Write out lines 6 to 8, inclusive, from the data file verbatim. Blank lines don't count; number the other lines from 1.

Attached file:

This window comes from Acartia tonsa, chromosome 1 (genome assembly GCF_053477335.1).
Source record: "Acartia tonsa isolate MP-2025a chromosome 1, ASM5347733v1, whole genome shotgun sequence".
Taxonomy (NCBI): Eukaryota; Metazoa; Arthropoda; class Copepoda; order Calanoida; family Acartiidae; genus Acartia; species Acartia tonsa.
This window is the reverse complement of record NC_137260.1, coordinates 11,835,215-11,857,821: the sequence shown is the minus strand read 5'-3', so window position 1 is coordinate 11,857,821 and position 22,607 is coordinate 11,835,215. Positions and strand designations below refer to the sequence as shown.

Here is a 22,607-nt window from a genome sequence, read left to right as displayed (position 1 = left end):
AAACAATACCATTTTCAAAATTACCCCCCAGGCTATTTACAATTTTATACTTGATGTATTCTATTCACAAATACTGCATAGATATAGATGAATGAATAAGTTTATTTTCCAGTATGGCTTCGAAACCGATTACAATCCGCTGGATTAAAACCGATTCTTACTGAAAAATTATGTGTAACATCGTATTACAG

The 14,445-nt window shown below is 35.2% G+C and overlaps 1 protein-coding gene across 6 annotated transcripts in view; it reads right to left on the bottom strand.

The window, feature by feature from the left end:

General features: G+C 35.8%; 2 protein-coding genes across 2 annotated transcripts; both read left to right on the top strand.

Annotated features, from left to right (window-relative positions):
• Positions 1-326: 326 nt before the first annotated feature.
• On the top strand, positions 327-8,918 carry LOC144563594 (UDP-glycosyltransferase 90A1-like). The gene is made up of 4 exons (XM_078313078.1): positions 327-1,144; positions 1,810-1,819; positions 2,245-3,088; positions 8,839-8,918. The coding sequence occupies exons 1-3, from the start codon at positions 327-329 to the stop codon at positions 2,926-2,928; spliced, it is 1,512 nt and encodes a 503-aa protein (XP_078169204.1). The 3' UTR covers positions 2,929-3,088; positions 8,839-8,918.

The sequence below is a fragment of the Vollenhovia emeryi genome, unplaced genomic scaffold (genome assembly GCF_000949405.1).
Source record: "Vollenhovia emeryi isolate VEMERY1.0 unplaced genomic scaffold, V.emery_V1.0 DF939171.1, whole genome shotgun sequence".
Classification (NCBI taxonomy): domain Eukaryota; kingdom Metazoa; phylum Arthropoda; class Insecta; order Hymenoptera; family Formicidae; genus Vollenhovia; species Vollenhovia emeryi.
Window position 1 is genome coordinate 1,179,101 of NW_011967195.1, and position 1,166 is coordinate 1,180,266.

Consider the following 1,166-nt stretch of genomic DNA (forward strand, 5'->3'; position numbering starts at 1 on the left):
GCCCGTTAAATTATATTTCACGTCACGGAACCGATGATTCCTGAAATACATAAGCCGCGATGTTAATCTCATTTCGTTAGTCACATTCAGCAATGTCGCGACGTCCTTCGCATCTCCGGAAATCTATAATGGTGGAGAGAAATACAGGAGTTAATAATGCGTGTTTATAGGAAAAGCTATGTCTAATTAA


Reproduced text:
AAACAATACCATTTTCAAAATTACCCCCCAGGCTATTTACAATTTTATACTTGATGTATTCTATTCACAAATACTGCATAGATATAGATGAATGAATAAGTTTATTTTCCAGTATGGCTTCGAAACCGATTACAATCCGCTGGATTAAAACCGATTCTTACTGAAAAATTATGTGTAACATCGTATTACAG

The 14,445-nt window shown below is 35.2% G+C and overlaps 1 protein-coding gene across 6 annotated transcripts in view; it reads right to left on the bottom strand.

The window, feature by feature from the left end: